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Donald Trump talks to Leora Levy supporters on day before primary

Republican candidates for the nomination for U.S. Senate Peter Lumaj, Themis Klarides and Leora Levy at a WTNH debate on July 26, 2022.
Republican candidates for the nomination for U.S. Senate Peter Lumaj, Themis Klarides and Leora Levy at a WTNH debate on July 26, 2022.

An FBI search of Mar-A-Lago didn’t stop Donald J. Trump’s promised “tele-rally” on behalf of Leora Levy on Monday. Peter Lumaj didn’t quit the race, defying rumors. And Themis Klarides made a final pitch about electability.

Needless to say, the last day of campaigning before Connecticut Republicans go to the polls Tuesday to choose a U.S. Senate nominee to challenge Sen. Richard Blumenthal was unconventional.

Trump kept his date with Levy, coming on the line at 8:06 p.m. to praise Levy, attack Blumenthal and mock the first and last names of Klarides, a Greek American who was the Connecticut House minority leader for six years.

“Themis … Klarides,” Trump said, pausing between her first and last names, which he mispronounced. “I don’t know, that’s an interesting name, isn’t it?”

In Greek mythology, Themis is the name of a goddess who personifies justice, wisdom and good counsel and is “the interpreter of the gods’ will.” Klarides met Trump at a Bridgeport rally in 2016 but did not vote for his reelection in 2020.

Little more than an hour earlier, Trump issued a statement revealing “my beautiful home, Mar-A-Lago in Palm Beach, Florida, is currently under siege, raided, and occupied by a large group of FBI agents.”

Trump reportedly was not at the Florida estate.

But he was on message on the “tele-rally,” never straying from the Connecticut race. He said nothing about the FBI raid as he spoke for about six minutes to a telephone audience that Levy’s campaign says numbered 32,619.

Trump and Levy did not interact during the event, but the former president and candidate spoke privately before speaking to the telephone audience. The Levy campaign said Trump’s comments were live.

He called Klarides a “total RINO,” his favorite epithet for “Republicans In Name Only,” and mocked her for the support she’s received from two of the nation’s most popular governors, Republicans Charlie Baker of Massachusetts and Larry Hogan of Maryland, and Trump’s former ally, Chris Christie.

He called them “establishment sellouts and RINO, really, losers.”

He took credit for dissuading Baker to seek a third term.

“You know, I got him out.,” Trump said. “I backed somebody else in the Republican primary, and Charlie Baker quit, serious RINO. Larry Hogan, the same.”

Baker announced in December he would not run again. Hogan was barred from seeking a third term by term limits.

Like Baker and Hogan, Klarides is trying to win in a blue state. The last Republican elected to the Senate from Connecticut was Lowell P. Weicker Jr. in 1982. He was a social moderate who eventually left the party.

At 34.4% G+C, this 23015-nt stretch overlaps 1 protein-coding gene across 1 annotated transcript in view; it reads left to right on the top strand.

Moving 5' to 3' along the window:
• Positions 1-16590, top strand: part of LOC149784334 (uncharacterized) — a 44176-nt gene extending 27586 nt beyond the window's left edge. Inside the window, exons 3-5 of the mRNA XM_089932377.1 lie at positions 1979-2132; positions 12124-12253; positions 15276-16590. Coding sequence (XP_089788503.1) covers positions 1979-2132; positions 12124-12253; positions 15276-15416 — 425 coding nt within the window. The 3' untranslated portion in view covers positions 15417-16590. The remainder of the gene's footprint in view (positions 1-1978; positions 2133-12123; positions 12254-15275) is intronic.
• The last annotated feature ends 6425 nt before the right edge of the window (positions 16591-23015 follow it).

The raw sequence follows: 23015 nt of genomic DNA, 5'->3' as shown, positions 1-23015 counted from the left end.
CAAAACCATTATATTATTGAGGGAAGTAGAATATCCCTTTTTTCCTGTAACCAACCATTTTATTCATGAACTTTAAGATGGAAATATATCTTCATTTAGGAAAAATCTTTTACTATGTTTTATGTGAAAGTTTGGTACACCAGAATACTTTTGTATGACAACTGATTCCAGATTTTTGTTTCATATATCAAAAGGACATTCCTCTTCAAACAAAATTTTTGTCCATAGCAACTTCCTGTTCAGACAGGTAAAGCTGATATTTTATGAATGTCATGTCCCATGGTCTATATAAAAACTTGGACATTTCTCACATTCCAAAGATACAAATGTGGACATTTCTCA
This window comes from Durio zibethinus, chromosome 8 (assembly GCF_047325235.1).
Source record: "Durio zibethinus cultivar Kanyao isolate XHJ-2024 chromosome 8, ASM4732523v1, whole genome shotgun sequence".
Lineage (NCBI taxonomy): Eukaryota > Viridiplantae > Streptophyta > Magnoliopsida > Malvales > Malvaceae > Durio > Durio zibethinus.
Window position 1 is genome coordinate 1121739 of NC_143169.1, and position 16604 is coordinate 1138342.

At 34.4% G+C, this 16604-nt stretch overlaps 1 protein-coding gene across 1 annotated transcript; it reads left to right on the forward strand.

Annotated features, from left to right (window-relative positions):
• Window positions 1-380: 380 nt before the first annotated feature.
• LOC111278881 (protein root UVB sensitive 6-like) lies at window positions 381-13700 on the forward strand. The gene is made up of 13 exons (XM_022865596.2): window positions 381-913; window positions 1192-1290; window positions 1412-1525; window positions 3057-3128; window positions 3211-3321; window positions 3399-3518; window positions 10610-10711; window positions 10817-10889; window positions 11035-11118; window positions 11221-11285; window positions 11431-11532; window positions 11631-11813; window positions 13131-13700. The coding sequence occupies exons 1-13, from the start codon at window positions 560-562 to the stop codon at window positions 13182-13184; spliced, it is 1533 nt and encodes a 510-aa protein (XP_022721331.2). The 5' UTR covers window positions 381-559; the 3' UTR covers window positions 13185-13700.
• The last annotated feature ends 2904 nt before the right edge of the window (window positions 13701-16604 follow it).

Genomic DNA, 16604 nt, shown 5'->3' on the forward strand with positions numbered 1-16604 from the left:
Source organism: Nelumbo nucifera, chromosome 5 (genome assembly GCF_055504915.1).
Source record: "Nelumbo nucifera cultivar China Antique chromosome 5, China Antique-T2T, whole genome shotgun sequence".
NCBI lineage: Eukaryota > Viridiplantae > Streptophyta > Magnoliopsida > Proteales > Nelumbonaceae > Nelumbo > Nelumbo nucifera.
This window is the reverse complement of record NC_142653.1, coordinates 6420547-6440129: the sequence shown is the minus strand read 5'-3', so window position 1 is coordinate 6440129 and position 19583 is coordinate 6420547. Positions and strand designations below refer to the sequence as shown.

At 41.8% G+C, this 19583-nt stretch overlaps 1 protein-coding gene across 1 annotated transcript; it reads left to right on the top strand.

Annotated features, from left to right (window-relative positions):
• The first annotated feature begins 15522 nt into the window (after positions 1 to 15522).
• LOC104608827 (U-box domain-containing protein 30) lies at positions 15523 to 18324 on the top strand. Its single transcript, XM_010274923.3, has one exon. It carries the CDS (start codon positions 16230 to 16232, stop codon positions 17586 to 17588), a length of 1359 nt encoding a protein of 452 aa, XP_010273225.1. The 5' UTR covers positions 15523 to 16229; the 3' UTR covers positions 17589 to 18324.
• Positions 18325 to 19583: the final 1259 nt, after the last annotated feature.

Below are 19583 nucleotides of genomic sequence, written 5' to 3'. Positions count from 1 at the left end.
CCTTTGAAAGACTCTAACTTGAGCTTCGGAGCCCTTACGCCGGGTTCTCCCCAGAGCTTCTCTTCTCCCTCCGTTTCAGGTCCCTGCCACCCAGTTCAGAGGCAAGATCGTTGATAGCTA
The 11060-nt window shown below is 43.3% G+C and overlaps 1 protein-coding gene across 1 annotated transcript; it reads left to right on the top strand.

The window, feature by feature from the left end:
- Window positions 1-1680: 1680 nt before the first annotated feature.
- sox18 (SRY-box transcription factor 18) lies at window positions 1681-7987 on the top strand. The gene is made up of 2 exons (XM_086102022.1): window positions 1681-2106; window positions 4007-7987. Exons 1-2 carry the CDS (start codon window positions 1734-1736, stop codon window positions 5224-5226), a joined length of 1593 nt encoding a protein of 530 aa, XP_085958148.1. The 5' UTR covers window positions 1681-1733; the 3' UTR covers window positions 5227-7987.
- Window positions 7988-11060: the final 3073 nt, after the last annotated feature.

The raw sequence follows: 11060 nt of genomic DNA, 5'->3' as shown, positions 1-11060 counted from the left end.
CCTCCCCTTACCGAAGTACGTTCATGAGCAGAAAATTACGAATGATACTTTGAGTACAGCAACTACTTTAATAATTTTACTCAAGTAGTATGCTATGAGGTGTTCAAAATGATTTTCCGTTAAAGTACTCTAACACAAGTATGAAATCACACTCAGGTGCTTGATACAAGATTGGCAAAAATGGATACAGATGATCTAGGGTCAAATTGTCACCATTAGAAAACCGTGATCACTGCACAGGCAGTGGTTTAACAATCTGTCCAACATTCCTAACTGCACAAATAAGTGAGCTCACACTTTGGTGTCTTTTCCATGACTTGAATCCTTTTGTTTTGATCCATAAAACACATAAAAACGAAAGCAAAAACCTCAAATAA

As for Blumenthal, Trump said, “He’s just a terrible senator. He’s mocked all over Washington. And I think there’s gonna be a tremendous race, but first we have to win a primary.”

Trump signed off predicting a Levy win and asserting progress not detected in public polling.

“Her numbers are through the roof. So, Leora, congratulations on what’s happened over the last two weeks. It’s incredible. You’re like a rocket ship,” Trump said. “So go out and win this tomorrow.”

“Thank you so much, Mr. President,” Levy said. “I will fight and I will win the primary and I will defeat Dick Blumenthal, and I appreciate your support tremendously. Thank you.”

She returned the compliments.

“You are a true patriot,” Levy said. “You love our country, and you have done so much for our country. We were so much better off two years ago.”

If he was still on the line, Trump said nothing.

The former president endorsed Levy in a surprise phone call Thursday night. He neglected Lumaj, the other Trump loyalist in the race.

In a telephone interview Monday night, Lumaj reaffirmed he remained a candidate, undeterred by the Trump endorsement of Levy, whom Lumaj has called a fraud for her conversion from Jeb Bush to Trump in 2016 and her switch from a defender of reproductive rights in 2012 to a critic.

“Leora’s people are spreading these rumors that I’m dropping out. I’m not. I’m in,” Lumaj said. “I think that conservatism, the true conservative, has been received very well. I have no reasons to step down.”

Klarides, the winner of the Republican state convention in May, recorded a video for social media from an Ocean State Job Lot store in Seymour that once was the site of her family’s grocery store.

She is a fiscal and law-and-order conservative but a social moderate who supports abortion rights and same-sex marriage. She made the video surrounded by the chief elected officials of Naugatuck Valley towns, belying Trump’s assertion she was bereft of support.

As she has throughout the campaign, Klarides said she was the most electable of the three candidates, a plea for the political pragmatism evident at the convention, where she won support from conservatives.

“We are all not going to agree on everything, but we’re going to agree on way more than we disagree on,” Klarides said. “I am the proven winner, and I am the proven fighter.”

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